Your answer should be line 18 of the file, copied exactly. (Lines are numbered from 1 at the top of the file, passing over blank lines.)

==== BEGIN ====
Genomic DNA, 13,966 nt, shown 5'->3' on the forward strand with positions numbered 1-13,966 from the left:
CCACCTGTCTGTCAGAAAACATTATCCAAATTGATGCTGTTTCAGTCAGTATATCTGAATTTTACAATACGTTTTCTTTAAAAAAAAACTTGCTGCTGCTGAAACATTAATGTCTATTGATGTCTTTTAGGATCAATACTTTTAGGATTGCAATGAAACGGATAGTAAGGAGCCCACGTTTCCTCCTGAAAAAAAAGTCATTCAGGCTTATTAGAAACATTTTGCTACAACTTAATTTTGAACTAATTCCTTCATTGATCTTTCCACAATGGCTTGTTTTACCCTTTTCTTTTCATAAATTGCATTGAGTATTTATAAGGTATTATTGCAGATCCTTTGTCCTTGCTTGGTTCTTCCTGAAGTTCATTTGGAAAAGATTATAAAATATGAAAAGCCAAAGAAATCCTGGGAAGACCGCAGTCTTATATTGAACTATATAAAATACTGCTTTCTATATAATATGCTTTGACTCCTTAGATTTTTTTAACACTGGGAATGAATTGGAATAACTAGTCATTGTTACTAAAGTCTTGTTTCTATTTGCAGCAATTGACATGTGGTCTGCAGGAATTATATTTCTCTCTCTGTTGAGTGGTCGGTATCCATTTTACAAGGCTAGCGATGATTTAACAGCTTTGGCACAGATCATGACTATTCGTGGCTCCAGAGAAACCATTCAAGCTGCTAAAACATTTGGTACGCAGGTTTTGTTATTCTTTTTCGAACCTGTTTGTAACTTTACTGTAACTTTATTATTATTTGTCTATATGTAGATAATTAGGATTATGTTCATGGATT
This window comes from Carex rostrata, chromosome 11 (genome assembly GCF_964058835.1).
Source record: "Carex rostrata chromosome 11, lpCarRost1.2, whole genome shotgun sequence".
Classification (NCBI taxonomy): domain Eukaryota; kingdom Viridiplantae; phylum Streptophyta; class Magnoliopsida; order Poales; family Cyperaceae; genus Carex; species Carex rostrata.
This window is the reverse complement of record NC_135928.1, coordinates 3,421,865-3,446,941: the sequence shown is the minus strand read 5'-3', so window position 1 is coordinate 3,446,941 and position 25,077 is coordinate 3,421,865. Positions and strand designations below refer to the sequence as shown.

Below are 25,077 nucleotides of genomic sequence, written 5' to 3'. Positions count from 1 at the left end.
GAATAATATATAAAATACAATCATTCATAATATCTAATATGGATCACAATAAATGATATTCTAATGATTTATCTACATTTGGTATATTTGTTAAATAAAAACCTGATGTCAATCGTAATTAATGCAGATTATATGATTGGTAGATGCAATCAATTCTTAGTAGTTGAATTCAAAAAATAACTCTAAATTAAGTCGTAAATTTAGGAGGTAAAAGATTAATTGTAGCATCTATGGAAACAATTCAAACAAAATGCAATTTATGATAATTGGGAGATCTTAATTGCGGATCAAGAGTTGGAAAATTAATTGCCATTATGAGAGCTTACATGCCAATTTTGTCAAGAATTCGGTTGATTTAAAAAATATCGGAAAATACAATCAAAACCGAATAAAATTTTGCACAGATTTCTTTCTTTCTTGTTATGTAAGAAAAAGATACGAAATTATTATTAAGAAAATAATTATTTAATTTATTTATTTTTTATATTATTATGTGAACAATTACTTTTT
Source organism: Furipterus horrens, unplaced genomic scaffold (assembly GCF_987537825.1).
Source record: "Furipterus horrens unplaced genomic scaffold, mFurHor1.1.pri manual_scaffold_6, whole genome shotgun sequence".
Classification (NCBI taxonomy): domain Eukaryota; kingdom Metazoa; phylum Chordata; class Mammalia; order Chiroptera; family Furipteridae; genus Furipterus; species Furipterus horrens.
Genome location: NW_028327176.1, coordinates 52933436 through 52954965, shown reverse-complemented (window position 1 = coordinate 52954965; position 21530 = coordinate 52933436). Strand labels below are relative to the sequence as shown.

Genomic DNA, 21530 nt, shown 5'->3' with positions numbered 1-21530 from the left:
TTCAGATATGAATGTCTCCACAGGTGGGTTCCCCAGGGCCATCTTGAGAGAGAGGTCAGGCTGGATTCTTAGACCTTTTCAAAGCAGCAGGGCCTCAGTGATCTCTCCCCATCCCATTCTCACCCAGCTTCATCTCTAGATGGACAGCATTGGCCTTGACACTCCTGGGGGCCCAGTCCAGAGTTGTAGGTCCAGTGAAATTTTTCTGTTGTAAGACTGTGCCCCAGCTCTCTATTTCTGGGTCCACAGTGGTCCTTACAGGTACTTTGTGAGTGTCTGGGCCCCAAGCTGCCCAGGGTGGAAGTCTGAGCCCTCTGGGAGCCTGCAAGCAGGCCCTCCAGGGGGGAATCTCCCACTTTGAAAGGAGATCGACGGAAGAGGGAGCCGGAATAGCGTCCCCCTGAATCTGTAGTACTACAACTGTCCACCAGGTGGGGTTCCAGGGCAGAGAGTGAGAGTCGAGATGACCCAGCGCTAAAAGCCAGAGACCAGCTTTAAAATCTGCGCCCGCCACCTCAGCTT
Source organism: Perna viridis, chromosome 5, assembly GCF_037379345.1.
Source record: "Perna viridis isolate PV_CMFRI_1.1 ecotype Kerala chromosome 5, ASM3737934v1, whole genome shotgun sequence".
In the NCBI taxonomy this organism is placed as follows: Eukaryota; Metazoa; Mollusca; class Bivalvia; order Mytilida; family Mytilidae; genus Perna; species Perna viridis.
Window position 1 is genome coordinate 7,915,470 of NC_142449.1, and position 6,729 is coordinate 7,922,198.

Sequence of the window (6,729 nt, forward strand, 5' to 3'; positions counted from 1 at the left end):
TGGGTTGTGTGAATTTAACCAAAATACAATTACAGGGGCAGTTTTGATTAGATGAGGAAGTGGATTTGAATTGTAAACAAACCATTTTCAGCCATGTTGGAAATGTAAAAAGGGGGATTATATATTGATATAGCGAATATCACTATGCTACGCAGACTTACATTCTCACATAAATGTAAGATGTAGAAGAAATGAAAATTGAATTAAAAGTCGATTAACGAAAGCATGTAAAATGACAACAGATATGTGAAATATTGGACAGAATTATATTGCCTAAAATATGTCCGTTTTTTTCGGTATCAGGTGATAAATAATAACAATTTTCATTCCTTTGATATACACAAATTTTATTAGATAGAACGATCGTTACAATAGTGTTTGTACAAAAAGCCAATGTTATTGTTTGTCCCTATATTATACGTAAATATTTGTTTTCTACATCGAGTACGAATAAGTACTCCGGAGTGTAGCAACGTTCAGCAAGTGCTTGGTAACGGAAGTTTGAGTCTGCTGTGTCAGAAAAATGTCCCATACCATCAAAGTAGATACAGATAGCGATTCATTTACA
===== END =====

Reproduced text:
Window position 1 is genome coordinate 7,915,470 of NC_142449.1, and position 6,729 is coordinate 7,922,198.